I echo K. N. Wai's letter on behalf of the Hong Kong Alternatives ("Swift action needed to create world-class park at arts hub", August 6).
I want to see the creation of a bona fide woodland park, not a second-rate parody. The woodland should occupy not less than 75 per cent of the site area and the bulk (over 90 per cent) of the site should be covered by soil with vegetation.
It should be composed of native tree species, and plenty of them are well suited for the site.
Concrete, asphalt, tile or other artificial paving materials, and unnecessary and visually obtrusive metal railings, should not be used.
A natural woodland does not have such artefacts.
The species palette should be determined as soon as possible.
As native species are seldom raised by tree nurseries in the region, advanced ordering is a must to tackle the critical supply bottleneck.
Otherwise, they will be substituted by commonplace exotic species. We have to pre-empt this eventuality, which may make or mar the scheme.
The park should not be adulterated by structures unrelated to its core function – as a venue for informal outdoor recreation in a natural setting. Plenty of land has been allocated adjoining the park for cultural buildings; there is no justification to intrude into the park to build more.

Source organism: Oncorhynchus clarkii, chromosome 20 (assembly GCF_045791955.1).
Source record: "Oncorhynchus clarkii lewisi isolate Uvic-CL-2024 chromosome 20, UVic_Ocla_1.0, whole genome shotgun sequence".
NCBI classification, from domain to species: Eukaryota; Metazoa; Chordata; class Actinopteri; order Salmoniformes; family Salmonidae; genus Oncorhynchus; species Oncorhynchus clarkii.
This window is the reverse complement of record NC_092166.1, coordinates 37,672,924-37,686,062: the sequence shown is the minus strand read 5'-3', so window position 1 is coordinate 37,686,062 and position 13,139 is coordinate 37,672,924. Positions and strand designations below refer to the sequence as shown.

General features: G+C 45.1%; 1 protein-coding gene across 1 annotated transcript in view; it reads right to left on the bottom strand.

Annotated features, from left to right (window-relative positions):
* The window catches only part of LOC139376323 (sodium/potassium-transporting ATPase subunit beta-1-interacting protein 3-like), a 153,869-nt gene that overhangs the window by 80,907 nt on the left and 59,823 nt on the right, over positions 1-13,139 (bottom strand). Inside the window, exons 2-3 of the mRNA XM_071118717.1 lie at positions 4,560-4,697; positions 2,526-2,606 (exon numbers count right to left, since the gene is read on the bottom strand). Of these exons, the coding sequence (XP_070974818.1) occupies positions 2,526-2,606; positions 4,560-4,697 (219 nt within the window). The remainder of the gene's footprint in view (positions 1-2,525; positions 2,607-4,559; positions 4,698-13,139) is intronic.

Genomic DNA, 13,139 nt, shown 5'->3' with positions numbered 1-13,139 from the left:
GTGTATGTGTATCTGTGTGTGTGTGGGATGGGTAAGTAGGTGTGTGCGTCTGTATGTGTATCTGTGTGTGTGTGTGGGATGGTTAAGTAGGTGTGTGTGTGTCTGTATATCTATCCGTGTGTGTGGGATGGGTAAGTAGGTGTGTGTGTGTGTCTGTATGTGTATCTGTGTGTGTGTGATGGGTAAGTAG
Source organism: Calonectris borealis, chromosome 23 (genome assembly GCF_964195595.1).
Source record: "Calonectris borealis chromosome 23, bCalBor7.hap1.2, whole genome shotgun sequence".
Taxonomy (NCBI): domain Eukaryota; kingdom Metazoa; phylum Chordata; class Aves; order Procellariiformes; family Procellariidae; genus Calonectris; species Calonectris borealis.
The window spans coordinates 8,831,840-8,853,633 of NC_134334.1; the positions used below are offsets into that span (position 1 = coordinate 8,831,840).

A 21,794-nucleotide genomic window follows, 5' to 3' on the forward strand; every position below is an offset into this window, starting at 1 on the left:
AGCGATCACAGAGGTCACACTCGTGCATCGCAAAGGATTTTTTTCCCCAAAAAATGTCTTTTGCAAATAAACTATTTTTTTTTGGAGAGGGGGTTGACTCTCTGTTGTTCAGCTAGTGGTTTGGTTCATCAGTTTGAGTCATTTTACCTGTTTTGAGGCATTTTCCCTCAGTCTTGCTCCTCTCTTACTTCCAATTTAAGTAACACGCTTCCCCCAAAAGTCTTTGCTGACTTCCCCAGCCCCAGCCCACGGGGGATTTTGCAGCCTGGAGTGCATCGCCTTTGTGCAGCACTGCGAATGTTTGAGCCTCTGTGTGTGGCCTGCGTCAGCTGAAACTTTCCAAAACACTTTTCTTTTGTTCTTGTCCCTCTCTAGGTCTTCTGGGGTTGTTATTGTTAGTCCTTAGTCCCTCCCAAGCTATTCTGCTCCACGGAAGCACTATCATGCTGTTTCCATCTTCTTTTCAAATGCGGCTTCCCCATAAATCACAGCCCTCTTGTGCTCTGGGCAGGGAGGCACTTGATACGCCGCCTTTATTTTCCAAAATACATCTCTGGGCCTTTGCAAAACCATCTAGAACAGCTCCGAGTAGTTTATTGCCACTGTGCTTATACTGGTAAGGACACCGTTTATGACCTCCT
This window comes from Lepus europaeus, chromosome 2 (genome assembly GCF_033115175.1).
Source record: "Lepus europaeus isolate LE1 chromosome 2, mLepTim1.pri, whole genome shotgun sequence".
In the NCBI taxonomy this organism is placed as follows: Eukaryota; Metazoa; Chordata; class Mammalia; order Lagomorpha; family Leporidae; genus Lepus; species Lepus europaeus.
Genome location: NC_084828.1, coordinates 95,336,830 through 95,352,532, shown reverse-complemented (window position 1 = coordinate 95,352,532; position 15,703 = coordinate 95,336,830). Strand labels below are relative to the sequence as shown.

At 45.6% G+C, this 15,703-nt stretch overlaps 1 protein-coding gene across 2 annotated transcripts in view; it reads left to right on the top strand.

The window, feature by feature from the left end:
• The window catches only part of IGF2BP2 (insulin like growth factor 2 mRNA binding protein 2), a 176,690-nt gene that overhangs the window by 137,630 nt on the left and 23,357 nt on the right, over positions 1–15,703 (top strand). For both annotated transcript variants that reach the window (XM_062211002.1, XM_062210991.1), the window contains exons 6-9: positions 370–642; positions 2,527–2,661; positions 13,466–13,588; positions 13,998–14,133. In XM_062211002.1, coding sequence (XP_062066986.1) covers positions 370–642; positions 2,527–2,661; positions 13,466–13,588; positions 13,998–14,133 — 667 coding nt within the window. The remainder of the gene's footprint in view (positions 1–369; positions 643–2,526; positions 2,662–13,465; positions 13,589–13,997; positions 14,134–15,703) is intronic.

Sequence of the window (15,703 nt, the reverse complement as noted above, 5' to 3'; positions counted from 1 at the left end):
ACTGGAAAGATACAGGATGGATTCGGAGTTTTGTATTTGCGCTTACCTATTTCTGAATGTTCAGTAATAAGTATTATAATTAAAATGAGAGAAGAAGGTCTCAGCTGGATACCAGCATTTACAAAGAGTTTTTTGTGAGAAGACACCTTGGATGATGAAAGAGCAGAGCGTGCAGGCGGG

The lack of progress in park design is worrying. As an integral component of the West Kowloon Cultural District, its planning is evidently lagging behind other built structures.
It should not be relegated to a secondary or peripheral position. It will be a travesty of justice if funding for the park is fleeced to subsidise expensive cultural buildings. The park will enrich our culture and play an equally important social-cultural role as concert halls and museums. Please treat it with equal opportunity and enthusiasm.
Fine examples of urban woodland in other cities could serve as sources of inspiration, such as Berlin, London, Le Havre, Leipzig, Milan, Paris and Tokyo.
The key green infrastructure project has the potential to become a world-class signature project and a source of pride. Properly designed, it will provide salubrious enjoyment to generations of citizens who will be truly grateful for the attractive public amenity.
I plead with the government not to squander it. Let us join hands to turn the dream into reality.
C. Y. Jim, chair professor, department of geography, University of Hong Kong[/quote]
HK urban parks should nurture butterflies
Hong Kong’s urban parks need ‘nature corners’ to nurture city’s ‘rich diversity’ of butterfly life, HKU experts urge
Study by University of Hong Kong ecologists finds environmental and spatial designs of downtown parks crucial to protecting city’s 250 species, in the absence of more dedicated nature reserves